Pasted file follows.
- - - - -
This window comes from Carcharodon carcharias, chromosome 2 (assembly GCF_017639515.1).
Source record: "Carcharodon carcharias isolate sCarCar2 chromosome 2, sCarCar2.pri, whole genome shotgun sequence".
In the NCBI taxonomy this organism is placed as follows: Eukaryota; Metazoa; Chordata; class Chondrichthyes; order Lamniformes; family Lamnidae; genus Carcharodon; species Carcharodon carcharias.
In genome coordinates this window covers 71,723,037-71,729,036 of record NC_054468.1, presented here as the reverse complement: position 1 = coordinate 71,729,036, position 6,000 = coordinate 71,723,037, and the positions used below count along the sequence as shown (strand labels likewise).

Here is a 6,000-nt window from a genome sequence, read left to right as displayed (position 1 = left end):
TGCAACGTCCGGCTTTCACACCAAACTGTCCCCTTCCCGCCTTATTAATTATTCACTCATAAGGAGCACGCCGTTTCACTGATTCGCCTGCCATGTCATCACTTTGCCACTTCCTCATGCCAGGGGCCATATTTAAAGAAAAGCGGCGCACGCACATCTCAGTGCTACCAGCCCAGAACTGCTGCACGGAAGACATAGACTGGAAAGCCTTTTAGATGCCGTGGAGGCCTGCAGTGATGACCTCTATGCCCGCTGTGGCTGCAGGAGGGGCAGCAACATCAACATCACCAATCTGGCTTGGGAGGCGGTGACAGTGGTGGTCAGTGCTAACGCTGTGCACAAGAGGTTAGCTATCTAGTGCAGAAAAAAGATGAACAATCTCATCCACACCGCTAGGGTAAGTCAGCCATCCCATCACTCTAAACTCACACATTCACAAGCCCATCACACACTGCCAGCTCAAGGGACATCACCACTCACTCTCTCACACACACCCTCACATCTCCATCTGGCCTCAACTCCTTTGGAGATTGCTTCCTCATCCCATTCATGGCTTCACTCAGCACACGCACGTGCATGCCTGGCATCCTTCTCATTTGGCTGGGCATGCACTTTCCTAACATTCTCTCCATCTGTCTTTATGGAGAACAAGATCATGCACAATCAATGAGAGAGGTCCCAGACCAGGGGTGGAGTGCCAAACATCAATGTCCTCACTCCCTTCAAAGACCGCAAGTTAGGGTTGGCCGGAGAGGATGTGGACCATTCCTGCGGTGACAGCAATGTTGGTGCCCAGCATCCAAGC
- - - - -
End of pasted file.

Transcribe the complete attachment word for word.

This window comes from Carcharodon carcharias, chromosome 2 (assembly GCF_017639515.1).
Source record: "Carcharodon carcharias isolate sCarCar2 chromosome 2, sCarCar2.pri, whole genome shotgun sequence".
In the NCBI taxonomy this organism is placed as follows: Eukaryota; Metazoa; Chordata; class Chondrichthyes; order Lamniformes; family Lamnidae; genus Carcharodon; species Carcharodon carcharias.
In genome coordinates this window covers 71,723,037-71,729,036 of record NC_054468.1, presented here as the reverse complement: position 1 = coordinate 71,729,036, position 6,000 = coordinate 71,723,037, and the positions used below count along the sequence as shown (strand labels likewise).

Here is a 6,000-nt window from a genome sequence, read left to right as displayed (position 1 = left end):
TGCAACGTCCGGCTTTCACACCAAACTGTCCCCTTCCCGCCTTATTAATTATTCACTCATAAGGAGCACGCCGTTTCACTGATTCGCCTGCCATGTCATCACTTTGCCACTTCCTCATGCCAGGGGCCATATTTAAAGAAAAGCGGCGCACGCACATCTCAGTGCTACCAGCCCAGAACTGCTGCACGGAAGACATAGACTGGAAAGCCTTTTAGATGCCGTGGAGGCCTGCAGTGATGACCTCTATGCCCGCTGTGGCTGCAGGAGGGGCAGCAACATCAACATCACCAATCTGGCTTGGGAGGCGGTGACAGTGGTGGTCAGTGCTAACGCTGTGCACAAGAGGTTAGCTATCTAGTGCAGAAAAAAGATGAACAATCTCATCCACACCGCTAGGGTAAGTCAGCCATCCCATCACTCTAAACTCACACATTCACAAGCCCATCACACACTGCCAGCTCAAGGGACATCACCACTCACTCTCTCACACACACCCTCACATCTCCATCTGGCCTCAACTCCTTTGGAGATTGCTTCCTCATCCCATTCATGGCTTCACTCAGCACACGCACGTGCATGCCTGGCATCCTTCTCATTTGGCTGGGCATGCACTTTCCTAACATTCTCTCCATCTGTCTTTATGGAGAACAAGATCATGCACAATCAATGAGAGAGGTCCCAGACCAGGGGTGGAGTGCCAAACATCAATGTCCTCACTCCCTTCAAAGACCGCAAGTTAGGGTTGGCCGGAGAGGATGTGGACCATTCCTGCGGTGACAGCAATGTTGGTGCCCAGCATCCAAGC